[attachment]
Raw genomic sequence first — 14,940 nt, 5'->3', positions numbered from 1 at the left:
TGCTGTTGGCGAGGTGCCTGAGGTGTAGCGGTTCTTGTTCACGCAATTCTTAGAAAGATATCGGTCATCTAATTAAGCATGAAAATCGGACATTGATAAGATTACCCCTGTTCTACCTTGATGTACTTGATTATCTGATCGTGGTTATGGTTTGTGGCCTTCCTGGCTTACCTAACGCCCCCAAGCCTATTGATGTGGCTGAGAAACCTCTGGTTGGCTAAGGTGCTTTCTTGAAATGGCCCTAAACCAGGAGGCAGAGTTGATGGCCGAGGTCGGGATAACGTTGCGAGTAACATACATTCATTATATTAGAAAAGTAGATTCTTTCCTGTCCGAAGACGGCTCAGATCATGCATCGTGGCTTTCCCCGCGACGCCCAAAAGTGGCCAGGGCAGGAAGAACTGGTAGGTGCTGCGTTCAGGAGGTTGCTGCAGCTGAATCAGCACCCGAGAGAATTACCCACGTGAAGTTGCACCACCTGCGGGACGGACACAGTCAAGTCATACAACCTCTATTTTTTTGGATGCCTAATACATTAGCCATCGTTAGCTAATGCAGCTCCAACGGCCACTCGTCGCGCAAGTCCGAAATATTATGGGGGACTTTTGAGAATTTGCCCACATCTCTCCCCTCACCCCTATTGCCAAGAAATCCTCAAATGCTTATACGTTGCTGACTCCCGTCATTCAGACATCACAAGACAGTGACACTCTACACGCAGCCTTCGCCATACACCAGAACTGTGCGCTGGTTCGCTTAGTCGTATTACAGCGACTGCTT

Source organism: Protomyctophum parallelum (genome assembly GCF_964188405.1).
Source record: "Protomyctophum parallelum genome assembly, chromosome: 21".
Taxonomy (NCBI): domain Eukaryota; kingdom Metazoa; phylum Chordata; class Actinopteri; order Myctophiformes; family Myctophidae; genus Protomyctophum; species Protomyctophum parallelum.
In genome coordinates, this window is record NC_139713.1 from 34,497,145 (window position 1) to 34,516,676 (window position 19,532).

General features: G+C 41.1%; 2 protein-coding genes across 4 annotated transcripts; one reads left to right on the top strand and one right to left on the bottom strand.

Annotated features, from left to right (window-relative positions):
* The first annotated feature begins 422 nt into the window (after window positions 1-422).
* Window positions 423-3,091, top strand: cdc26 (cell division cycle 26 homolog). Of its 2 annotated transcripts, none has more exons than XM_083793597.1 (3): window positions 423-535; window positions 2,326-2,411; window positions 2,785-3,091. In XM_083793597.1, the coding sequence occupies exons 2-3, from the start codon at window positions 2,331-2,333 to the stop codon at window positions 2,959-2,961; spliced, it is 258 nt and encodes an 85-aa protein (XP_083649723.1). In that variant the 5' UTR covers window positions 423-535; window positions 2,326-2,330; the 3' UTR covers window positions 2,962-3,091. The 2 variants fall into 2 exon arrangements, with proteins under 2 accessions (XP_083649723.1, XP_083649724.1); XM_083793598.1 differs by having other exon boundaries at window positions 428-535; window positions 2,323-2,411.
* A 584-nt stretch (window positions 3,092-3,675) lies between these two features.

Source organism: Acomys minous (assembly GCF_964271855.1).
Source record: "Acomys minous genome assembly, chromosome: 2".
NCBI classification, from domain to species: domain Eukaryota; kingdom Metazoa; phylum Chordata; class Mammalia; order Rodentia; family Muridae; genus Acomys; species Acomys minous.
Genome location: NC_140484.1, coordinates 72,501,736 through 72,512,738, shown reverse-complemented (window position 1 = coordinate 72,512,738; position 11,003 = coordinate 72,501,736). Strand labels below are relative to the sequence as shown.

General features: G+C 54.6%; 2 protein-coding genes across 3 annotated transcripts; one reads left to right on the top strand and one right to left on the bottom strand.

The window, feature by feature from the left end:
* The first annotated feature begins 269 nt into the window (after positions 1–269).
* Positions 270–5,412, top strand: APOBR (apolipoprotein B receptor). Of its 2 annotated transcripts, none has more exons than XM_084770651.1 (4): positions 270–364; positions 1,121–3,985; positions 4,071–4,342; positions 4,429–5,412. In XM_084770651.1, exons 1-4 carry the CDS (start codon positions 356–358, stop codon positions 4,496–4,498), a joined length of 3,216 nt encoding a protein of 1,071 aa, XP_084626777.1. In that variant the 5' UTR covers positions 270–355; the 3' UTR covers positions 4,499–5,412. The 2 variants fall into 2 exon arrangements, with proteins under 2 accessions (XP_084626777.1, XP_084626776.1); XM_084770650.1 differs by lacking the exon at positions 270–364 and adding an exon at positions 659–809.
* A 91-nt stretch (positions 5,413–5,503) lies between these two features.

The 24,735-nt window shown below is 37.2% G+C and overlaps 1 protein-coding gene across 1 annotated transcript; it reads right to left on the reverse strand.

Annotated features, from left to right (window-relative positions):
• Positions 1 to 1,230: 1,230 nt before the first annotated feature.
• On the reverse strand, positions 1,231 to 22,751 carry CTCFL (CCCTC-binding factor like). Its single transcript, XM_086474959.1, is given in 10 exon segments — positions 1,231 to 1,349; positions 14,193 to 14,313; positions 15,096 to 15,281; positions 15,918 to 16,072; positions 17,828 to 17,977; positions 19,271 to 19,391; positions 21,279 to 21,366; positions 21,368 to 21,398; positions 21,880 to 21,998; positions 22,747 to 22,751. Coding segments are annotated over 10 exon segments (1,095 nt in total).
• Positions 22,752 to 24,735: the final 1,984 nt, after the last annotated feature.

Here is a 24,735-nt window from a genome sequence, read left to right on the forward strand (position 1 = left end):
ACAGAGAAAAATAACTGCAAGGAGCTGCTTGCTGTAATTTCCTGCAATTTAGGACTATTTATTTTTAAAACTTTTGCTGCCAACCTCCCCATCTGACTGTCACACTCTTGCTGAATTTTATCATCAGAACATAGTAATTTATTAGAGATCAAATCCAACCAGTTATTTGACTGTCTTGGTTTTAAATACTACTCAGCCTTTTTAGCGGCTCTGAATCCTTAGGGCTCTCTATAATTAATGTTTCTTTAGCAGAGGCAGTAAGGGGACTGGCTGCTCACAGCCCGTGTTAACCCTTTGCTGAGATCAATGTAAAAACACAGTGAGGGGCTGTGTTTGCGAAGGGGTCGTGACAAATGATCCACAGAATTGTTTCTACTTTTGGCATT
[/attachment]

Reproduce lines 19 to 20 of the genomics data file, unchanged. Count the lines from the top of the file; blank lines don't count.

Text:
* Positions 270–5,412, top strand: APOBR (apolipoprotein B receptor). Of its 2 annotated transcripts, none has more exons than XM_084770651.1 (4): positions 270–364; positions 1,121–3,985; positions 4,071–4,342; positions 4,429–5,412. In XM_084770651.1, exons 1-4 carry the CDS (start codon positions 356–358, stop codon positions 4,496–4,498), a joined length of 3,216 nt encoding a protein of 1,071 aa, XP_084626777.1. In that variant the 5' UTR covers positions 270–355; the 3' UTR covers positions 4,499–5,412. The 2 variants fall into 2 exon arrangements, with proteins under 2 accessions (XP_084626777.1, XP_084626776.1); XM_084770650.1 differs by lacking the exon at positions 270–364 and adding an exon at positions 659–809.
* A 91-nt stretch (positions 5,413–5,503) lies between these two features.